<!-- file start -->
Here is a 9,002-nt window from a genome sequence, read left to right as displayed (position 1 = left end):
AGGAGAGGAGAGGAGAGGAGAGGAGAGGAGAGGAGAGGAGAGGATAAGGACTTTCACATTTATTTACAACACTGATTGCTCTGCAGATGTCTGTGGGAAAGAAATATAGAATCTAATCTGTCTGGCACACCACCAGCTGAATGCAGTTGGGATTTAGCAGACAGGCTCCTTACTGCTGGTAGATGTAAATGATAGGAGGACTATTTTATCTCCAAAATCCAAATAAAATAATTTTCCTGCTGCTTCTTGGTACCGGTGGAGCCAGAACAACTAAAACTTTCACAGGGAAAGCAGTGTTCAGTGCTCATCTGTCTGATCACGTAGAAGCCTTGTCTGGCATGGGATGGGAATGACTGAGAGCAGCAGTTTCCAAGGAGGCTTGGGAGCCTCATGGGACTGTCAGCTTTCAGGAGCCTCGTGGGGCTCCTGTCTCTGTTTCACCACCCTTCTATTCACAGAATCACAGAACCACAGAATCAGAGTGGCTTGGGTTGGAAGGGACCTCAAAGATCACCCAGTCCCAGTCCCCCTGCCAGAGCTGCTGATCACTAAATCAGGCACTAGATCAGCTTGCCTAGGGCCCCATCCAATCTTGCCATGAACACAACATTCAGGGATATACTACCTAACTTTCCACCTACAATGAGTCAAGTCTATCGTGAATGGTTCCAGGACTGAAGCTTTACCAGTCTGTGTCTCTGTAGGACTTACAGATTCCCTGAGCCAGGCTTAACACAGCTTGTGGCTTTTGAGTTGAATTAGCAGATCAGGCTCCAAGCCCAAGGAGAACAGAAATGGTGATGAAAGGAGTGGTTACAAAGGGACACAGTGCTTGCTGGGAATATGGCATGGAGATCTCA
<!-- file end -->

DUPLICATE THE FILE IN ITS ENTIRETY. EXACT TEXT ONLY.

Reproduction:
Here is a 9,002-nt window from a genome sequence, read left to right as displayed (position 1 = left end):
AGGAGAGGAGAGGAGAGGAGAGGAGAGGAGAGGAGAGGAGAGGATAAGGACTTTCACATTTATTTACAACACTGATTGCTCTGCAGATGTCTGTGGGAAAGAAATATAGAATCTAATCTGTCTGGCACACCACCAGCTGAATGCAGTTGGGATTTAGCAGACAGGCTCCTTACTGCTGGTAGATGTAAATGATAGGAGGACTATTTTATCTCCAAAATCCAAATAAAATAATTTTCCTGCTGCTTCTTGGTACCGGTGGAGCCAGAACAACTAAAACTTTCACAGGGAAAGCAGTGTTCAGTGCTCATCTGTCTGATCACGTAGAAGCCTTGTCTGGCATGGGATGGGAATGACTGAGAGCAGCAGTTTCCAAGGAGGCTTGGGAGCCTCATGGGACTGTCAGCTTTCAGGAGCCTCGTGGGGCTCCTGTCTCTGTTTCACCACCCTTCTATTCACAGAATCACAGAACCACAGAATCAGAGTGGCTTGGGTTGGAAGGGACCTCAAAGATCACCCAGTCCCAGTCCCCCTGCCAGAGCTGCTGATCACTAAATCAGGCACTAGATCAGCTTGCCTAGGGCCCCATCCAATCTTGCCATGAACACAACATTCAGGGATATACTACCTAACTTTCCACCTACAATGAGTCAAGTCTATCGTGAATGGTTCCAGGACTGAAGCTTTACCAGTCTGTGTCTCTGTAGGACTTACAGATTCCCTGAGCCAGGCTTAACACAGCTTGTGGCTTTTGAGTTGAATTAGCAGATCAGGCTCCAAGCCCAAGGAGAACAGAAATGGTGATGAAAGGAGTGGTTACAAAGGGACACAGTGCTTGCTGGGAATATGGCATGGAGATCTCA